See Cic. de Oratore, III. 38, 153 sqq.; Quintil. Inst. Orat. Bk. VIII.

Cf. 6, 7; (10) 9, 15; (14) 14; (15) 10, 19; (22) 4; (32) 5, 7; (35) 16; (36) 10; (39) 9, 16; and 14, 6; 22, 7; 26, 34, 50, 72; 37, 36, 60; 46, 12; 49, 14—19; 53, 7; 55, 5, 11.

$ 46. Jubes me venire; veniam, 'you ask me to come; I will' (cf. § 28), is a difference of idiom due to the use of auxiliaries in English and not in Latin, and to our love of variety. We seldom repeat the same verb; sometimes we say “I will do so,' to avoid the repetition; and in Latin faciam can be similarly used, though not so frequently. Cf. id quod fit, factum est, “as it does, did.' In Latin the verb is sometimes omitted altogether. Cf. 55, 18.

Cf. 11, 13; (38) 23; 43, 5, 7, 14, 16; 52, 24; 56, 9.

Repetitions of verb.

use of words.


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$ 47. A story is often introduced by ferunt in Latin, Abruptness

of English. where in English it begins abruptly : cf. 39, 20; (39) 18.

Sometimes factum est ut, accidit, accedit, evenit, ut will be found useful in introducing incidents, or results, forte being often added, or beginning the story. So adde quod, accedit quod, with indicative.

Similarly the English imperative is sometimes too abrupt for Latin : and fac, cura, vide, noli, or the simple future or fut. perfect may have to be used : e.g. fac scribas ; scribes ; ne scripseris; noli scribere.

Cf. 13, 36; 30, 6; 38, 8, 14; 40, 22.

§ 48. Ambiguities arise in the use of common words Ambiguous from the fact that they do not cover exactly the same ground in both languages.

Omnis is not only all,' the whole' (as totus), Omnis. every' (but not in sense of quisque), but also is constantly equivalent to our 'any;' cf. omnino, in any case;' in expressions like omnium cum dolore, it may often be translated 'general,' 'universal.' Cf. 22, 31; 25, 19.

B. Onceor 'on one (i.e. an) occasion'—is simply Once. expressed by quum if that can be introduced, at other times forte may express it, or it is left untranslated; 'once, 'on a former occasion,’ ‘formerly,' quondam, olim (once on a time); or, more indefinitely, (at least once,' 'before now,' aliquando; 'once' numerically, and similarly 'once for all,' semel; e.g. forte ludebam quum, dc.; quondam ludebam ; aliquando lusi; semel lusi.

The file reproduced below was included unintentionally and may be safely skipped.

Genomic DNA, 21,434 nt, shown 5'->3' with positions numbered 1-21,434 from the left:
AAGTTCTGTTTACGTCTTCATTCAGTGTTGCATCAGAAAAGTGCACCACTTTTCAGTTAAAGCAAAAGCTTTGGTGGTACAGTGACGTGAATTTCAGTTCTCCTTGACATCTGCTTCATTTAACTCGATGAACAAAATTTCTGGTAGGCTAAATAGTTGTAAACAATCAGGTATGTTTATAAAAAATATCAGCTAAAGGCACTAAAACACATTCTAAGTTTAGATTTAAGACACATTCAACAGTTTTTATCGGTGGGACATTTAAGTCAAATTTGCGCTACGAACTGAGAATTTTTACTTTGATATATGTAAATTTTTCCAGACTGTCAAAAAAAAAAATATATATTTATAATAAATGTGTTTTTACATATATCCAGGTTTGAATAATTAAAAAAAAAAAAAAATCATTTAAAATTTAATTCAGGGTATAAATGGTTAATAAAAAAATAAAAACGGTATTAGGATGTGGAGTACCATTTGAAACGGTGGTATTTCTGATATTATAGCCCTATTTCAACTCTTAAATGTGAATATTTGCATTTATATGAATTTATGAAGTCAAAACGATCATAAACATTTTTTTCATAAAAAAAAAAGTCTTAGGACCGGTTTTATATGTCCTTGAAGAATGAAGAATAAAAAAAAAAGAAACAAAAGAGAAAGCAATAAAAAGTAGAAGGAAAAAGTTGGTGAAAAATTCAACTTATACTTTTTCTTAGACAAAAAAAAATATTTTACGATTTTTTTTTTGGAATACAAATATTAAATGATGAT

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9. “No, where meaning ‘not,' and in expressions No, not, like ‘no sun, no moon,' will often be translated by non, not by nullus. On the other hand nullus is occasionally found in the sense of 'not at all,' e.g. is non modo nullus venit sed, &c. Nullus with ablative is used for



'without,' e. g. nullo ordine, cf. (13) 17, without the cum that usually marks attendant circumstance. Cf. § 50, and Madv. $ 257. Cf. 2, 23; 11, 10; (22) 2; (53) 14.

8. So tell' may have to be translated by dicere, nuntiare, scribere, jubere, certiorem facere; ever' by unquam, semper, aliquando, quando; "as' by quum, ut, sicut, quam, &c.


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‘May,' $ 49. Care must be taken to distinguish between 'might, &c. as auxili- 'might,' 'would,''could,' should,' used as auxiliaries in aries, and muin verbs. subjunctive clauses, and the same used as perfects of

'may,' 'will,' 'can,' 'shall.' These (like 'ought from ‘owe') are coupled with a past or perfect subordinate tense in English (necessary only because their own past or perfect sense has got obscured), e.g. might, &c., have done, have been doing; but in Latin the present must be used: licuit, voluit, potuit, debuit (debebat, debuerat, &c.) facere.

Cf. 12, 2, 15, 19; 26, 38; 32, 5; (37) 10; 37, 33; (45) 16;

48, 21.

The Latin perfect infinitive is sometimes used after these verbs to mark a completed action, but never to mark the past time of the power or duty, &c., of doing it, as in English ; e.g. potuerat fecisse, ‘he might have done it already Similarly 'may,' 'will," "shall,' are


not always auxiliaries, but main verbs with an infinitive following.

Such words vary in meaning according to their accent, and may have to be expressed as above by posse, &c.,

or by the fut. in rus; by the gerund; statuo; opus est, &c. 'Must,' ‘Must,' like 'ought,' is properly a past tense, but is 'would,' &c.

used in a present and future sense, as 'ought' also.

"Would' is also used in a frequentative sense, e.g. he would often say,' solebat dicere, dicebat. The con